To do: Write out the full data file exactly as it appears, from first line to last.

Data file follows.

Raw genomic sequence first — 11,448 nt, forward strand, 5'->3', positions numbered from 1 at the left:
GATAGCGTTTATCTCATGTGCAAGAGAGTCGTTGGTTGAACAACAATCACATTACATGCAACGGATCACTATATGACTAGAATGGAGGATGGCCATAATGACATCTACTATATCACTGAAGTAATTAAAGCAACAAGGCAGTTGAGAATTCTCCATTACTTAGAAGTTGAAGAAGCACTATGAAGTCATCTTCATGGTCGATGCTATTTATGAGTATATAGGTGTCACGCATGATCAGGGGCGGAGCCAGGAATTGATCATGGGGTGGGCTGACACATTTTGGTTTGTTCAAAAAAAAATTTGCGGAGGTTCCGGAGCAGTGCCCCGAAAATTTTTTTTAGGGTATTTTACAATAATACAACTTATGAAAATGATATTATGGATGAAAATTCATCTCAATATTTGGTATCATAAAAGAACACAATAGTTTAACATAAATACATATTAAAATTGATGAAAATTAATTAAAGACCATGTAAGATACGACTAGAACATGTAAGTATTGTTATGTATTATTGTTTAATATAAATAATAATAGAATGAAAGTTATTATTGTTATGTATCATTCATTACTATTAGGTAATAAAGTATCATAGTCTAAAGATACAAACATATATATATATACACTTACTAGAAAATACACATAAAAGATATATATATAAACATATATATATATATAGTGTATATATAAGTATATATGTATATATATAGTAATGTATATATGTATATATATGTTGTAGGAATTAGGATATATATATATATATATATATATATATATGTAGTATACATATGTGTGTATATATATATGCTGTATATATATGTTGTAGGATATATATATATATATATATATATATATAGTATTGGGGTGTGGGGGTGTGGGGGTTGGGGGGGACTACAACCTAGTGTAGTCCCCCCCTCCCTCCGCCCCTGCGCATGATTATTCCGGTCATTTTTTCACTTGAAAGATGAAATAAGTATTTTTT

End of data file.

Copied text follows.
Raw genomic sequence first — 11,448 nt, forward strand, 5'->3', positions numbered from 1 at the left:
GATAGCGTTTATCTCATGTGCAAGAGAGTCGTTGGTTGAACAACAATCACATTACATGCAACGGATCACTATATGACTAGAATGGAGGATGGCCATAATGACATCTACTATATCACTGAAGTAATTAAAGCAACAAGGCAGTTGAGAATTCTCCATTACTTAGAAGTTGAAGAAGCACTATGAAGTCATCTTCATGGTCGATGCTATTTATGAGTATATAGGTGTCACGCATGATCAGGGGCGGAGCCAGGAATTGATCATGGGGTGGGCTGACACATTTTGGTTTGTTCAAAAAAAAATTTGCGGAGGTTCCGGAGCAGTGCCCCGAAAATTTTTTTTAGGGTATTTTACAATAATACAACTTATGAAAATGATATTATGGATGAAAATTCATCTCAATATTTGGTATCATAAAAGAACACAATAGTTTAACATAAATACATATTAAAATTGATGAAAATTAATTAAAGACCATGTAAGATACGACTAGAACATGTAAGTATTGTTATGTATTATTGTTTAATATAAATAATAATAGAATGAAAGTTATTATTGTTATGTATCATTCATTACTATTAGGTAATAAAGTATCATAGTCTAAAGATACAAACATATATATATATACACTTACTAGAAAATACACATAAAAGATATATATATAAACATATATATATATATAGTGTATATATAAGTATATATGTATATATATAGTAATGTATATATGTATATATATGTTGTAGGAATTAGGATATATATATATATATATATATATATATATGTAGTATACATATGTGTGTATATATATATGCTGTATATATATGTTGTAGGATATATATATATATATATATATATATATAGTATTGGGGTGTGGGGGTGTGGGGGTTGGGGGGGACTACAACCTAGTGTAGTCCCCCCCTCCCTCCGCCCCTGCGCATGATTATTCCGGTCATTTTTTCACTTGAAAGATGAAATAAGTATTTTTT